Two years ago, French entrepreneurs, Guillaume Laidet (who worked previously at Jaeger-Lecoultre, Zenith, and founded William L.1985) and Remi Chabrat (the owner of the private label watchmaker Montrichard Group), had their first discussion about the potential of resurrecting Nivada Grenchen.
Fast forward to today, and they’ve partnered together and secured the license to use the Nivada Grenchen copyright (a year ago), from the Mexican Group (Holzer Y Cia SA de CV), and will soon relaunch historic watch brand.
The vintage trend has been going on for a while now, and you can argue that Omega, who has kept their Speedmaster Professional in continuous production since the 1960s, perpetuated the business model for recreating historic watch models. It was Oris, however, that we’d contend sparked the latest trend of creating new lines based very closely on historic designs — marketed at accessible price points — when they debuted the Oris Divers Sixty Five at Baselworld 2015.
At the time, I looked at numerous historic brands and wondered which would be best to relaunch and while a number have successfully come to market, such as Ollechs & Waj and Yema, for example. It was Nivada Grenchen’s historic seemed like one of the better-untapped opportunities at the time. I liked the visual aspects of their vintage chronographs and was hoping someone would make their old designs at an entry-level price.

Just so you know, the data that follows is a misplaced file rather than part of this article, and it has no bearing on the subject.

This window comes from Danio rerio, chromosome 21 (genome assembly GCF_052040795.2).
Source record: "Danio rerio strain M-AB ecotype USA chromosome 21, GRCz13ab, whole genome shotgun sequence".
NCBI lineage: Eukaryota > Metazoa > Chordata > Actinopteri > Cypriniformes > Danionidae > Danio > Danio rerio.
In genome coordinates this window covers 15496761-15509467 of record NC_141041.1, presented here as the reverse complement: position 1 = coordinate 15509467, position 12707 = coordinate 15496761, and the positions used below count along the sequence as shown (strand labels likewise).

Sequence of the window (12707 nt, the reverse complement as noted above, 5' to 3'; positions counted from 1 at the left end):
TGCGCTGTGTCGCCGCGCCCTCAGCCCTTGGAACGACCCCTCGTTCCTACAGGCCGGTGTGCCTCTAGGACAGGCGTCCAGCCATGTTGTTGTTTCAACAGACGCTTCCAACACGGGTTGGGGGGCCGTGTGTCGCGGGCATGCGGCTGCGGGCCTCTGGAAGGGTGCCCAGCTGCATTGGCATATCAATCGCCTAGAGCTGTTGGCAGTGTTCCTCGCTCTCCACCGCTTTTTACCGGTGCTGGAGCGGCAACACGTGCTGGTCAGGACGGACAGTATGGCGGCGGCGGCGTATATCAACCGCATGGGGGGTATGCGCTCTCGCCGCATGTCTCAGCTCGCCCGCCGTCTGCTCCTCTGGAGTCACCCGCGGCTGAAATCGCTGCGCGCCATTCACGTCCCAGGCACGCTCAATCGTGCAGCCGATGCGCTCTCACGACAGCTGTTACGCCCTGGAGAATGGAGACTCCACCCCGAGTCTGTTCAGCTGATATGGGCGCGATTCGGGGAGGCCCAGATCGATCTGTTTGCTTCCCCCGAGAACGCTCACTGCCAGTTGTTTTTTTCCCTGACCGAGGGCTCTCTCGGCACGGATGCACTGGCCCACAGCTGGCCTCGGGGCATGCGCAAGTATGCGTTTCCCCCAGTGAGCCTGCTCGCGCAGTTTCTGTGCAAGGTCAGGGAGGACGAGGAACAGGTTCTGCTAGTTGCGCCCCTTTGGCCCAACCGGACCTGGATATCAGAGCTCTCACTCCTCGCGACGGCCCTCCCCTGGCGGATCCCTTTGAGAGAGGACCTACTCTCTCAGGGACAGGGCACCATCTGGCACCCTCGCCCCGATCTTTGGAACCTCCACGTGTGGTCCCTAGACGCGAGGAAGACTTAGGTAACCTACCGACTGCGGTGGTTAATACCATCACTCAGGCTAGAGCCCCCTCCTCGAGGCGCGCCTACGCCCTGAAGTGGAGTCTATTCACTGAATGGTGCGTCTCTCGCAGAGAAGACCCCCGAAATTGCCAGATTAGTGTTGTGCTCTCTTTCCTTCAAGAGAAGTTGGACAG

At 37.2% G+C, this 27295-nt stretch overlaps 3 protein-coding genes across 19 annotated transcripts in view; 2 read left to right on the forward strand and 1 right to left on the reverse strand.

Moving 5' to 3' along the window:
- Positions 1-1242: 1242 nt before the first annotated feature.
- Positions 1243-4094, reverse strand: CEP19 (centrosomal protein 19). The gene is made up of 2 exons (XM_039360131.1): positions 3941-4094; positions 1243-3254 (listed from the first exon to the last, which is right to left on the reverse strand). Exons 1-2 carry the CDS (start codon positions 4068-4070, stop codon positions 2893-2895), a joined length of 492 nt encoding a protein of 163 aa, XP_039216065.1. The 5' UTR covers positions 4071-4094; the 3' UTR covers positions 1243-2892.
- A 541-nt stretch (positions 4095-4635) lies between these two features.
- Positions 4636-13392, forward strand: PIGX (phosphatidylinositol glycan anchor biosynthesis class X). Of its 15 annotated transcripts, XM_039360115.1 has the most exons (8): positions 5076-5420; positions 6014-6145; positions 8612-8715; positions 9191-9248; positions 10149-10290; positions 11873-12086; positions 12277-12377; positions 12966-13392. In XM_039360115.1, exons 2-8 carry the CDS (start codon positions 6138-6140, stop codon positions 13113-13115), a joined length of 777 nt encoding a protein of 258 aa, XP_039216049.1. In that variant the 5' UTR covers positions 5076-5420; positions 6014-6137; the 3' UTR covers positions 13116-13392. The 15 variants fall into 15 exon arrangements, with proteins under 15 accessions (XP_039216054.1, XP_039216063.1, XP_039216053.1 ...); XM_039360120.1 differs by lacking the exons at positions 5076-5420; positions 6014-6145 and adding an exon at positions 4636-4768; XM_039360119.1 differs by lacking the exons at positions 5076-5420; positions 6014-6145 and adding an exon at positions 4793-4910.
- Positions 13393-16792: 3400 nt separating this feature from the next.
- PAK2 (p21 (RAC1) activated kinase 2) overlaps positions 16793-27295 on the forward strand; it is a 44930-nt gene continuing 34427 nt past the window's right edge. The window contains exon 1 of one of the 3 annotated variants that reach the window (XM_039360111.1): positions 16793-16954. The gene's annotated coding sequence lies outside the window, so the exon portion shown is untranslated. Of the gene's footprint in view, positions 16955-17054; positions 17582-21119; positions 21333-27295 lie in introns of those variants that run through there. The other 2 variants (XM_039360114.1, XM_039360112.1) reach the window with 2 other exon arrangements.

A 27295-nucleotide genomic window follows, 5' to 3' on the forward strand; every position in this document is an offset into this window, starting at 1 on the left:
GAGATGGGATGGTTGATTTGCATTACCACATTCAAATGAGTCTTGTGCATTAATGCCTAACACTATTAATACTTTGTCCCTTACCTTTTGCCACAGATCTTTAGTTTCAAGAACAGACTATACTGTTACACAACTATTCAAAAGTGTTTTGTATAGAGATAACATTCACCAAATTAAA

With that said, Nivada Grenchen spoke to PW today and confirmed they will begin by debuting the Chronomaster and Antarctic collections for pre-sale in June, with deliveries to being in December 2020 (assuming COVID-19 related issues do not cause delays).
If the Chronomaster and Antarctic do well, the Depthmaster, Datomaster, Travelmaster and other past wristwatch models will follow.
According to Nivada Grenchen, “The core idea is to respect, as much as possible, the original designs and stick to authentic specifications while offering ‘affordable’ prices. In order to ensure the project’s success, they have started to share first designs on their freshly created Instagram account (https://www.instagram.com/nivadawatches/). The objective is to collect all the feedback from the already existing and demanding Nivada Grenchen community.”
The collections will be Swiss made, with Sellita movements and all the watches will be assembled in Switzerland. Production will be limited and the prices will be reasonable.
The three-hand model will come in a 38 mm x 11.5 mm stainless steel case that will retail at approximately $705 on a leather strap. The CASD manual winding chronograph will come in a 39 mm x 14.25 mm stainless steel case and be approximately $1,738 on leather or tropical rubber strap, and the CASD automatic chronograph will come in a 39 mm x 16.25 mm stainless steel case and retail for approximately $1,955. Adding a stainless steel jubilee bracelet will cost $215.
Learn more at Nivada Grenchen.